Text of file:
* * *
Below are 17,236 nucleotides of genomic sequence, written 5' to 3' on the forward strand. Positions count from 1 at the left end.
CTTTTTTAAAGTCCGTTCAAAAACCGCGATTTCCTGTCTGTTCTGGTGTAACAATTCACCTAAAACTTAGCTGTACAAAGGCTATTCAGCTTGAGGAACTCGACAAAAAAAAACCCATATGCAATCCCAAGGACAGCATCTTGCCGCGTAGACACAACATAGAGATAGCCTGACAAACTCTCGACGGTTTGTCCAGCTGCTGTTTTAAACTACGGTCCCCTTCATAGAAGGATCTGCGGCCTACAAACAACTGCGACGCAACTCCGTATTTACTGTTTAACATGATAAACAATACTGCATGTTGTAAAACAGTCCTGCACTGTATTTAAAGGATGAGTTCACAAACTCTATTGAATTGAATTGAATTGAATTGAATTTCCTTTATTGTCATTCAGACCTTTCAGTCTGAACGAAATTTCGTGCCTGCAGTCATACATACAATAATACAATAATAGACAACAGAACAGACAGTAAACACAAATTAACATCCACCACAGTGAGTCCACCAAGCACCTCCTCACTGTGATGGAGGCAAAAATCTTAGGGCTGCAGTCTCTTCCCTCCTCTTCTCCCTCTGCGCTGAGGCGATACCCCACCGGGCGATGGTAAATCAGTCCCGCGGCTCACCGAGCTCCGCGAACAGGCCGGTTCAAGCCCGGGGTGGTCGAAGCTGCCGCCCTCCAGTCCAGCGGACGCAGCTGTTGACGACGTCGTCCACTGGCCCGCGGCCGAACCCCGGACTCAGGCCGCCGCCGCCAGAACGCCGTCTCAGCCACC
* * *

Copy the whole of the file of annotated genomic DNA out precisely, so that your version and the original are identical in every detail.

Below are 17,236 nucleotides of genomic sequence, written 5' to 3' on the forward strand. Positions count from 1 at the left end.
CTTTTTTAAAGTCCGTTCAAAAACCGCGATTTCCTGTCTGTTCTGGTGTAACAATTCACCTAAAACTTAGCTGTACAAAGGCTATTCAGCTTGAGGAACTCGACAAAAAAAAACCCATATGCAATCCCAAGGACAGCATCTTGCCGCGTAGACACAACATAGAGATAGCCTGACAAACTCTCGACGGTTTGTCCAGCTGCTGTTTTAAACTACGGTCCCCTTCATAGAAGGATCTGCGGCCTACAAACAACTGCGACGCAACTCCGTATTTACTGTTTAACATGATAAACAATACTGCATGTTGTAAAACAGTCCTGCACTGTATTTAAAGGATGAGTTCACAAACTCTATTGAATTGAATTGAATTGAATTGAATTTCCTTTATTGTCATTCAGACCTTTCAGTCTGAACGAAATTTCGTGCCTGCAGTCATACATACAATAATACAATAATAGACAACAGAACAGACAGTAAACACAAATTAACATCCACCACAGTGAGTCCACCAAGCACCTCCTCACTGTGATGGAGGCAAAAATCTTAGGGCTGCAGTCTCTTCCCTCCTCTTCTCCCTCTGCGCTGAGGCGATACCCCACCGGGCGATGGTAAATCAGTCCCGCGGCTCACCGAGCTCCGCGAACAGGCCGGTTCAAGCCCGGGGTGGTCGAAGCTGCCGCCCTCCAGTCCAGCGGACGCAGCTGTTGACGACGTCGTCCACTGGCCCGCGGCCGAACCCCGGACTCAGGCCGCCGCCGCCAGAACGCCGTCTCAGCCACC